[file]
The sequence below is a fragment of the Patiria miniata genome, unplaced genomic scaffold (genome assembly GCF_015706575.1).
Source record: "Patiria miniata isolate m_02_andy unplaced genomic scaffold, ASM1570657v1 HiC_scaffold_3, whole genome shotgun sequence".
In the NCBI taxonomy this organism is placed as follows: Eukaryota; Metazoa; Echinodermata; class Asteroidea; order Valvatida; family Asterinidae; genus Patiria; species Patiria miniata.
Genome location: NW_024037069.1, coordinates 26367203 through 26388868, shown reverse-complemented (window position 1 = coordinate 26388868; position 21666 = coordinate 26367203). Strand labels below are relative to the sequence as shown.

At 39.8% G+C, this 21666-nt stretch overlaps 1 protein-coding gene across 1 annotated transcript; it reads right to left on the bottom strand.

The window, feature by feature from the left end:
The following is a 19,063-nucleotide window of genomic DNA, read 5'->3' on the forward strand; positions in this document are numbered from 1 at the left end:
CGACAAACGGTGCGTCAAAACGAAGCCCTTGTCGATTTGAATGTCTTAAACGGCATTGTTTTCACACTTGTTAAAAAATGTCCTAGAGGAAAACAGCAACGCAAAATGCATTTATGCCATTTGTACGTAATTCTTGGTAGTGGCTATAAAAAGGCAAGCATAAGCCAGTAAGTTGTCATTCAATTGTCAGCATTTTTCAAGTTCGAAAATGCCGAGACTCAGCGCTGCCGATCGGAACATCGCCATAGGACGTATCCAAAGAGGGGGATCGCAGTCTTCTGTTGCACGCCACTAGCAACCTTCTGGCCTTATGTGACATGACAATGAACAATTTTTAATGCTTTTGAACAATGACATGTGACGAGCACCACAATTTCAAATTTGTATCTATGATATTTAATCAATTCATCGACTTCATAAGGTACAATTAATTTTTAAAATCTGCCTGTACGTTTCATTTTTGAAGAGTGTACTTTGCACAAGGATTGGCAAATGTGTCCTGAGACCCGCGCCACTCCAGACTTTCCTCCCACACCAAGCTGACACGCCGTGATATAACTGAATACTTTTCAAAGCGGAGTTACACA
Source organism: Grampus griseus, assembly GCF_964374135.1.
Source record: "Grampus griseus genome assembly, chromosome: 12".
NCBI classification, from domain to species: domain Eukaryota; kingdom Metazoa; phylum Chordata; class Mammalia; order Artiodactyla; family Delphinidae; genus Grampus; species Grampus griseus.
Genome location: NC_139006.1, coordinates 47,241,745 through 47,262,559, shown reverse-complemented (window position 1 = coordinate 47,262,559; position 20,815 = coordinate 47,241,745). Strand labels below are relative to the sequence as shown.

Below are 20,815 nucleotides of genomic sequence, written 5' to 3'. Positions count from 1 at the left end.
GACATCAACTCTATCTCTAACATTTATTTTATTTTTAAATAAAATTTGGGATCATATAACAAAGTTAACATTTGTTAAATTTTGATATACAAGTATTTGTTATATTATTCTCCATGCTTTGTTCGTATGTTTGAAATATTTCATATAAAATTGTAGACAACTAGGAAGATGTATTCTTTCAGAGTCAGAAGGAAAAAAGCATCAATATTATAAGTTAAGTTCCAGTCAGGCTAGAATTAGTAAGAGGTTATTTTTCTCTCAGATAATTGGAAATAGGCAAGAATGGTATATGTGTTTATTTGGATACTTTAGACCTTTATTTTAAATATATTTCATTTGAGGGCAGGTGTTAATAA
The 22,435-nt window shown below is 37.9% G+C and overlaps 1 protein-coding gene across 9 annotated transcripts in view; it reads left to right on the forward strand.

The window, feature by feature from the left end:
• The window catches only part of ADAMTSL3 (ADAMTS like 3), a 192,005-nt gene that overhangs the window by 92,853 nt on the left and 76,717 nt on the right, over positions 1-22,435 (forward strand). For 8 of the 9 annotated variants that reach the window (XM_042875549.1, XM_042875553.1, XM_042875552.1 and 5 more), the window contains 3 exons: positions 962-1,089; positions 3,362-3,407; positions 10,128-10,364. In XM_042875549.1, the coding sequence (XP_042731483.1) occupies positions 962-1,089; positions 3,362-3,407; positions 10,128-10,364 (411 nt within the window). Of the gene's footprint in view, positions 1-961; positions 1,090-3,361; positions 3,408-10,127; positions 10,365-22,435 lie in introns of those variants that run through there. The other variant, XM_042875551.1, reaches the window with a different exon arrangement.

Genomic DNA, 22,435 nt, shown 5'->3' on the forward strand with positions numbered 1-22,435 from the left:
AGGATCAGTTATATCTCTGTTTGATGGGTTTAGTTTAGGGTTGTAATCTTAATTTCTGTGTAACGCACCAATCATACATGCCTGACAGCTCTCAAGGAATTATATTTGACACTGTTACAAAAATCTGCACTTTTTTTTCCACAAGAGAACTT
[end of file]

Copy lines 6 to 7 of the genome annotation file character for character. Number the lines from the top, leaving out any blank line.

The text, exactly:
The window, feature by feature from the left end:
The following is a 19,063-nucleotide window of genomic DNA, read 5'->3' on the forward strand; positions in this document are numbered from 1 at the left end: